November 20, 1991 |
Under pressure from President Bush, Congress has canceled a proposal to unveil the secret "black budget" that pays for U.S. intelligence. The Senate intelligence committee had voted to disclose the secret sum, the bottom line of the intelligence budget. CIA chief Robert M. Gates endorsed the idea during his confirmation hearings in September. He said the disclosure would show that "the mentality of the Cold War has changed" at the CIA and the White House. Apparently it hasn't.
September 26, 1991 |
For years, the Pentagon has hidden dozens of military and intelligence programs from Congress, including several secret strike forces and espionage units, according to congressional sources. The secret programs discovered this year by congressional staff members "had never been reported to Congress," the Senate Appropriations Committee said in its annual report on the defense budget. "There are dozens of these programs that we knew nothing about," a senior congressional staffer said.
July 20, 1991 |
The secrecy surrounding the nation's "black budget," the covert billions spent on intelligence and classified military programs, is under attack. The Senate intelligence committee has ordered that the bottom line of the nation's entire intelligence budget - a single lump sum reflecting all U.S. intelligence spending - be made public for the first time next year. Approval by the House intelligence committee is expected. The secret money, believed to be close to $30 billion a year, provides all the funds for the CIA and 11 other U.S. intelligence agencies.
April 14, 1991 |
So just what did the Navy get for the $3 billion it spent on the stealth attack plane, the A-12 Avenger, before Defense Secretary Dick Cheney canceled it in January? "Three billion dollars went down the drain, and we have essentially nothing to show for it," said Rep. Andy Ireland (R., Fla.) during a House Armed Services Committee hearing on the A-12. "Just a pile of papers," said Rep. Norman Sisisky (D., Va.) of the same committee, referring to six short stacks of drawings and memoranda.
March 31, 1991 |
Defense Secretary Dick Cheney went off like a heat-seeking missile and killed a secret Navy aircraft called the A-12 Avenger in January after concluding he had been deceived about its prohibitive cost and crippling problems. Three months later, the Avenger lives again, shrouded, like its predecessor, in the Pentagon's secret "black budget. " The Pentagon investigators who broke the news to Cheney last winter said the A-12's secrecy had shielded him from the facts. The A-12's price tag was at least $93 billion - almost twice what it would cost to defeat Iraq.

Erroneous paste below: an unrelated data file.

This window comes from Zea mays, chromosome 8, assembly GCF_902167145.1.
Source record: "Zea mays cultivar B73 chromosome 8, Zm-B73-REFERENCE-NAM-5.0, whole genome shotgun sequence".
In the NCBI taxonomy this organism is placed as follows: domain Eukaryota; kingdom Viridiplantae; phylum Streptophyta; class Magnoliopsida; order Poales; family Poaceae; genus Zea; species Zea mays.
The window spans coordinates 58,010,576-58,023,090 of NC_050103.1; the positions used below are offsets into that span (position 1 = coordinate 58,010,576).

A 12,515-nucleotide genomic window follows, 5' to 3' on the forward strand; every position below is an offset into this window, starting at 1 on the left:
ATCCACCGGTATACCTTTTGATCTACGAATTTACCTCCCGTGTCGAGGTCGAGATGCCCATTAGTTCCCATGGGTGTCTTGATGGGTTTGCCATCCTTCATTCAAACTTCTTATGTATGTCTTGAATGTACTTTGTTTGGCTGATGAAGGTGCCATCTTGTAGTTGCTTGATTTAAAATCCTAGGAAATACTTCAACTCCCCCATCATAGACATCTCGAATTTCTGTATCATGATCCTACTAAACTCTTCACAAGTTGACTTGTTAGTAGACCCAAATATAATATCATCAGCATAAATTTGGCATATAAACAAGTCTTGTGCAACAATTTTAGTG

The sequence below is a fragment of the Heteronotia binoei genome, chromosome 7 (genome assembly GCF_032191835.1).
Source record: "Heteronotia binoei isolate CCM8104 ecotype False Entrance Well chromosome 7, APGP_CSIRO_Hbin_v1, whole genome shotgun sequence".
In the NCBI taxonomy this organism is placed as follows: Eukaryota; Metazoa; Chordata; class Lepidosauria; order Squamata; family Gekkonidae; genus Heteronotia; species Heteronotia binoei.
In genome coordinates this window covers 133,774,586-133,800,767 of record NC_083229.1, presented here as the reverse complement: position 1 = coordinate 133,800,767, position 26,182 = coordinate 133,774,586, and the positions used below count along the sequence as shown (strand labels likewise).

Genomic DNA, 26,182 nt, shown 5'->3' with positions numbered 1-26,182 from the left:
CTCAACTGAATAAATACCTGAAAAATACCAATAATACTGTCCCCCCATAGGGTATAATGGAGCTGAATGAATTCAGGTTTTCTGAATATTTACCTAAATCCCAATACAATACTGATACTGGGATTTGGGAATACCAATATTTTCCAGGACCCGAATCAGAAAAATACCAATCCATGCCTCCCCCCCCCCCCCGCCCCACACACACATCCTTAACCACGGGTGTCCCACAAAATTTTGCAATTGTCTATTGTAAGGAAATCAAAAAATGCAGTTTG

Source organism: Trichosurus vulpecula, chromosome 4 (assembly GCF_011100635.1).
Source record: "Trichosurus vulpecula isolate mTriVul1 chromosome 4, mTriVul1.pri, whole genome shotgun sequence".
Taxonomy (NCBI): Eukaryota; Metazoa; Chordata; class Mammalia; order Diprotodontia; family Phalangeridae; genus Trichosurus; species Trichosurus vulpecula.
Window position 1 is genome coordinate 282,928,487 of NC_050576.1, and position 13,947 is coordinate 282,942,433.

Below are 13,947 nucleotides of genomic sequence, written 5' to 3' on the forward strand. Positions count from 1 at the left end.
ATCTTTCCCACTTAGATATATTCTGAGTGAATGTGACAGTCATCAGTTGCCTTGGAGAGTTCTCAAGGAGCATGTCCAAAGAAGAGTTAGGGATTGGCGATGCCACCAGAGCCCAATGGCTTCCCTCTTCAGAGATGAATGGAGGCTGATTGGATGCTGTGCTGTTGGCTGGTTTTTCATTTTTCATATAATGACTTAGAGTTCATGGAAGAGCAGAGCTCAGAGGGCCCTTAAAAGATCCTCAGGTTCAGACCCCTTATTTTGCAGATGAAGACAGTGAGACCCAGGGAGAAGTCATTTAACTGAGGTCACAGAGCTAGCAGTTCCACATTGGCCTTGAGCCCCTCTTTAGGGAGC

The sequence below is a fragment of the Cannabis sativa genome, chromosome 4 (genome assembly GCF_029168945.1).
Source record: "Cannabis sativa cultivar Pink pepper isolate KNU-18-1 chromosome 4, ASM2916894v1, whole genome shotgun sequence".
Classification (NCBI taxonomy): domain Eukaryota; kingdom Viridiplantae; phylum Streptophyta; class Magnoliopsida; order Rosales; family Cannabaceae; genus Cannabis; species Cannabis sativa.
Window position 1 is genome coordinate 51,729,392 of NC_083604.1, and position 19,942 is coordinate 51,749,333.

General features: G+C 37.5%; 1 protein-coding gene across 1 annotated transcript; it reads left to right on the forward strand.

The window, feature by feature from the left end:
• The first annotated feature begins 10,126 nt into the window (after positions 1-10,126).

February 6, 1991 |
The biggest single item in the Defense Department's new budget is $5.4 billion for "selected activities. " What activities? Secret business, the Pentagon says. They are part of the department's stealth budget - about $34 billion in 1992. These funds are shielded from public scrutiny by Pentagon secrecy, deleted from the published budget, concealed by code words and classification. This covert spending, what the Pentagon calls the "black budget," funds all the nation's intelligence agencies, and more than 100 secret weapons programs.
April 8, 1988 |
If you think hell has no fury like a woman scorned, you probably don't know any journalists. Consider the controversy that a small Washington, D.C., magazine started two days ago over the Inquirer's latest Pulitzer Prize - its 14th in the last 13 years. The 5,100-circulation National Journal has asked the board that gives away America's most prestigious journalism award to take it back from Inquirer reporter Tim Weiner, who won last week for his three-part series on the U.S. Defense Department's secret multibillion-dollar spending program dubbed "the black budget.
April 1, 1988 |
Inquirer reporter Tim Weiner yesterday won the Pulitzer Prize for national reporting for a series of articles detailing the explosive growth of secret Pentagon spending. Weiner, 31, won the award for stories that revealed the United States was spending $35 billion a year in its so-called Black Budget on covert military and intelligence activities. His stories, part of a continuing series, showed how this secret spending had more than tripled under President Reagan. It was the fourth year in a row that The Inquirer has won a Pulitzer Prize, the most coveted award in journalism.
February 23, 1988 |
More than one out of every four dollars for Pentagon research and development is earmarked for secret programs, an Inquirer analysis of President Reagan's fiscal 1989 military budget shows. At a time of sweeping military cuts, the Pentagon is seeking a 28 percent increase in its "black budget" for secret research, development and procurement. The Pentagon's black budget has more than tripled since Reagan took office. The $35 billion black budget buys secret weapons and funds secret warfare.
January 21, 1988 |
For the first time, Congress has ordered the Pentagon to disclose basic facts about the "black budget," its fund for secret military and intelligence programs. That budget stands at about $35 billion, The Inquirer reported last year. Secret military spending has grown more than eightfold under the Reagan administration. Funding for secret intelligence and espionage programs hidden in the Pentagon's budget has more than doubled. "The black budget is bigger than the total military budget of any nation except the Soviet Union," Rep. George E. Brown Jr. (D., Calif.